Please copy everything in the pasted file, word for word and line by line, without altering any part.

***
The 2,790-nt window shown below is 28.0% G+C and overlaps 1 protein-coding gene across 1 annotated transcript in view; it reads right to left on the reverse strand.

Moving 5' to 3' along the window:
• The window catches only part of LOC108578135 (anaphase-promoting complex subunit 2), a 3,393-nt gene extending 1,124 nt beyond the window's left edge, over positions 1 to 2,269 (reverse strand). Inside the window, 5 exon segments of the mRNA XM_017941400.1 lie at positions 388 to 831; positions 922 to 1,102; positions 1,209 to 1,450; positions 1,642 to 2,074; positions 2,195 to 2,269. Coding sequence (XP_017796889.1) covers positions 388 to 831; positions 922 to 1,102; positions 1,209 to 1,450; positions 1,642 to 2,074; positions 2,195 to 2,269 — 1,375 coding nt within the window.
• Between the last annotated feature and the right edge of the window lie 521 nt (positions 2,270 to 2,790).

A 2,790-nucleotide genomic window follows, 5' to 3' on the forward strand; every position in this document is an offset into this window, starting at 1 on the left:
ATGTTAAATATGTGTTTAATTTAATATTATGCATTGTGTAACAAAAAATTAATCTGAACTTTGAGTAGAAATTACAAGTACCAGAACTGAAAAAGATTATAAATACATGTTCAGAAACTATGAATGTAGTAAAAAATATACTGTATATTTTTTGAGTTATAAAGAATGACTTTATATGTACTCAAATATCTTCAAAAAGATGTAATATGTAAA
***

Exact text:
The 2,790-nt window shown below is 28.0% G+C and overlaps 1 protein-coding gene across 1 annotated transcript in view; it reads right to left on the reverse strand.

Moving 5' to 3' along the window:
• The window catches only part of LOC108578135 (anaphase-promoting complex subunit 2), a 3,393-nt gene extending 1,124 nt beyond the window's left edge, over positions 1 to 2,269 (reverse strand). Inside the window, 5 exon segments of the mRNA XM_017941400.1 lie at positions 388 to 831; positions 922 to 1,102; positions 1,209 to 1,450; positions 1,642 to 2,074; positions 2,195 to 2,269. Coding sequence (XP_017796889.1) covers positions 388 to 831; positions 922 to 1,102; positions 1,209 to 1,450; positions 1,642 to 2,074; positions 2,195 to 2,269 — 1,375 coding nt within the window.
• Between the last annotated feature and the right edge of the window lie 521 nt (positions 2,270 to 2,790).

A 2,790-nucleotide genomic window follows, 5' to 3' on the forward strand; every position in this document is an offset into this window, starting at 1 on the left:
ATGTTAAATATGTGTTTAATTTAATATTATGCATTGTGTAACAAAAAATTAATCTGAACTTTGAGTAGAAATTACAAGTACCAGAACTGAAAAAGATTATAAATACATGTTCAGAAACTATGAATGTAGTAAAAAATATACTGTATATTTTTTGAGTTATAAAGAATGACTTTATATGTACTCAAATATCTTCAAAAAGATGTAATATGTAAA